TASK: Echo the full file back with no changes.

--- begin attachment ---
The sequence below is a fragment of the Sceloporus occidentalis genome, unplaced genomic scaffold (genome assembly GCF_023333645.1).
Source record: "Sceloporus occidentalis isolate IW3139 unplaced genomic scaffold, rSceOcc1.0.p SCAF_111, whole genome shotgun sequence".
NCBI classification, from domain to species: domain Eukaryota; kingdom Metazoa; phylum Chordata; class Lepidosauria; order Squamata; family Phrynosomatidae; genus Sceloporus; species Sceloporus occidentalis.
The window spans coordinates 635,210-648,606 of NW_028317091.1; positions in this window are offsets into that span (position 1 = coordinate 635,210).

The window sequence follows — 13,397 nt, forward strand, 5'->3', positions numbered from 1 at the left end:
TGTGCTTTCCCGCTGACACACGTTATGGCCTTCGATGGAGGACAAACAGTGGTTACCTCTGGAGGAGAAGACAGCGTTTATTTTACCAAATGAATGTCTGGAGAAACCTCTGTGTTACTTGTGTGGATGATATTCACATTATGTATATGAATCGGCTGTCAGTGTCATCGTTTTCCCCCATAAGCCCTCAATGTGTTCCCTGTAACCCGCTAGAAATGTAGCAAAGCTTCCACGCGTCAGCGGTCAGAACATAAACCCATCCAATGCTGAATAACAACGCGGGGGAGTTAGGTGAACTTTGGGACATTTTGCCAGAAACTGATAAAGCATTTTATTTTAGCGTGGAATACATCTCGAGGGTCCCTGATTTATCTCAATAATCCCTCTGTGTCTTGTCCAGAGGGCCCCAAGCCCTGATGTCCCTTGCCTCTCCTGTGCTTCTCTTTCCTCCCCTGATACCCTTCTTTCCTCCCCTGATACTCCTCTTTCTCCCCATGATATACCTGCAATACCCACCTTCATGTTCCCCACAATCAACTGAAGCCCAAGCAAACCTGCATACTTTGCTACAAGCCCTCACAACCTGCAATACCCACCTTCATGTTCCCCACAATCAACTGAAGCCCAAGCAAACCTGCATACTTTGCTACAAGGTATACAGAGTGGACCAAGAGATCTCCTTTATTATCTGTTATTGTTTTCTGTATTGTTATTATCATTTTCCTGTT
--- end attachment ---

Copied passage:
The sequence below is a fragment of the Sceloporus occidentalis genome, unplaced genomic scaffold (genome assembly GCF_023333645.1).
Source record: "Sceloporus occidentalis isolate IW3139 unplaced genomic scaffold, rSceOcc1.0.p SCAF_111, whole genome shotgun sequence".
NCBI classification, from domain to species: domain Eukaryota; kingdom Metazoa; phylum Chordata; class Lepidosauria; order Squamata; family Phrynosomatidae; genus Sceloporus; species Sceloporus occidentalis.
The window spans coordinates 635,210-648,606 of NW_028317091.1; positions in this window are offsets into that span (position 1 = coordinate 635,210).

The window sequence follows — 13,397 nt, forward strand, 5'->3', positions numbered from 1 at the left end:
TGTGCTTTCCCGCTGACACACGTTATGGCCTTCGATGGAGGACAAACAGTGGTTACCTCTGGAGGAGAAGACAGCGTTTATTTTACCAAATGAATGTCTGGAGAAACCTCTGTGTTACTTGTGTGGATGATATTCACATTATGTATATGAATCGGCTGTCAGTGTCATCGTTTTCCCCCATAAGCCCTCAATGTGTTCCCTGTAACCCGCTAGAAATGTAGCAAAGCTTCCACGCGTCAGCGGTCAGAACATAAACCCATCCAATGCTGAATAACAACGCGGGGGAGTTAGGTGAACTTTGGGACATTTTGCCAGAAACTGATAAAGCATTTTATTTTAGCGTGGAATACATCTCGAGGGTCCCTGATTTATCTCAATAATCCCTCTGTGTCTTGTCCAGAGGGCCCCAAGCCCTGATGTCCCTTGCCTCTCCTGTGCTTCTCTTTCCTCCCCTGATACCCTTCTTTCCTCCCCTGATACTCCTCTTTCTCCCCATGATATACCTGCAATACCCACCTTCATGTTCCCCACAATCAACTGAAGCCCAAGCAAACCTGCATACTTTGCTACAAGCCCTCACAACCTGCAATACCCACCTTCATGTTCCCCACAATCAACTGAAGCCCAAGCAAACCTGCATACTTTGCTACAAGGTATACAGAGTGGACCAAGAGATCTCCTTTATTATCTGTTATTGTTTTCTGTATTGTTATTATCATTTTCCTGTT